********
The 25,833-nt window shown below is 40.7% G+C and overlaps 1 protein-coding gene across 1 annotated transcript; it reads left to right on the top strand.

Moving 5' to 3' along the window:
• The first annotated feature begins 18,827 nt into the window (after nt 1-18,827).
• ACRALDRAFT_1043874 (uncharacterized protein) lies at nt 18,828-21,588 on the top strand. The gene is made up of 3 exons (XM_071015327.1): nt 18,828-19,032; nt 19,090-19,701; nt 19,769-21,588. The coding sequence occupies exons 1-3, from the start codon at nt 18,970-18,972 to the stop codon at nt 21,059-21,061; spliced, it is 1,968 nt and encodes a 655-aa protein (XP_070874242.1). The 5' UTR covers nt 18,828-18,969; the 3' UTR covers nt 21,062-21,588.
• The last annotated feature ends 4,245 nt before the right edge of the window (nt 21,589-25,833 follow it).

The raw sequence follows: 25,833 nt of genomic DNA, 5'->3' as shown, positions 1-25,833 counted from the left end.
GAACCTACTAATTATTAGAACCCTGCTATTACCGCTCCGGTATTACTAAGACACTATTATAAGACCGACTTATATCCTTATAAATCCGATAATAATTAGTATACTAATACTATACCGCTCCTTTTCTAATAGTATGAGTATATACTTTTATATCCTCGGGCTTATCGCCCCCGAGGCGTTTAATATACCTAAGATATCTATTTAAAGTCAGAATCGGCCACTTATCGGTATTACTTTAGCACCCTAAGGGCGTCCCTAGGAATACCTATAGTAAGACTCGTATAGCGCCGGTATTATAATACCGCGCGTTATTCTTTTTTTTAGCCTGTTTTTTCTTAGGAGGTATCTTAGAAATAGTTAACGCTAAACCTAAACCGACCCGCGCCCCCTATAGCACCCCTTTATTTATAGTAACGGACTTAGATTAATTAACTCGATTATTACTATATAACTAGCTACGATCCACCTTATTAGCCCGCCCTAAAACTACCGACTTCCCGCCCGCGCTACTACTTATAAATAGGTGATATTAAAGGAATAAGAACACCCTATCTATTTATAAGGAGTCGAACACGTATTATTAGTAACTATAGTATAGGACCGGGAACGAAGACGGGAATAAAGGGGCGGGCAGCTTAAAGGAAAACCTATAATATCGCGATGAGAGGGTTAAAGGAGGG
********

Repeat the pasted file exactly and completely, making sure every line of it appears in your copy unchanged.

The 25,833-nt window shown below is 40.7% G+C and overlaps 1 protein-coding gene across 1 annotated transcript; it reads left to right on the top strand.

Moving 5' to 3' along the window:
• The first annotated feature begins 18,827 nt into the window (after nt 1-18,827).
• ACRALDRAFT_1043874 (uncharacterized protein) lies at nt 18,828-21,588 on the top strand. The gene is made up of 3 exons (XM_071015327.1): nt 18,828-19,032; nt 19,090-19,701; nt 19,769-21,588. The coding sequence occupies exons 1-3, from the start codon at nt 18,970-18,972 to the stop codon at nt 21,059-21,061; spliced, it is 1,968 nt and encodes a 655-aa protein (XP_070874242.1). The 5' UTR covers nt 18,828-18,969; the 3' UTR covers nt 21,062-21,588.
• The last annotated feature ends 4,245 nt before the right edge of the window (nt 21,589-25,833 follow it).

The raw sequence follows: 25,833 nt of genomic DNA, 5'->3' as shown, positions 1-25,833 counted from the left end.
GAACCTACTAATTATTAGAACCCTGCTATTACCGCTCCGGTATTACTAAGACACTATTATAAGACCGACTTATATCCTTATAAATCCGATAATAATTAGTATACTAATACTATACCGCTCCTTTTCTAATAGTATGAGTATATACTTTTATATCCTCGGGCTTATCGCCCCCGAGGCGTTTAATATACCTAAGATATCTATTTAAAGTCAGAATCGGCCACTTATCGGTATTACTTTAGCACCCTAAGGGCGTCCCTAGGAATACCTATAGTAAGACTCGTATAGCGCCGGTATTATAATACCGCGCGTTATTCTTTTTTTTAGCCTGTTTTTTCTTAGGAGGTATCTTAGAAATAGTTAACGCTAAACCTAAACCGACCCGCGCCCCCTATAGCACCCCTTTATTTATAGTAACGGACTTAGATTAATTAACTCGATTATTACTATATAACTAGCTACGATCCACCTTATTAGCCCGCCCTAAAACTACCGACTTCCCGCCCGCGCTACTACTTATAAATAGGTGATATTAAAGGAATAAGAACACCCTATCTATTTATAAGGAGTCGAACACGTATTATTAGTAACTATAGTATAGGACCGGGAACGAAGACGGGAATAAAGGGGCGGGCAGCTTAAAGGAAAACCTATAATATCGCGATGAGAGGGTTAAAGGAGGG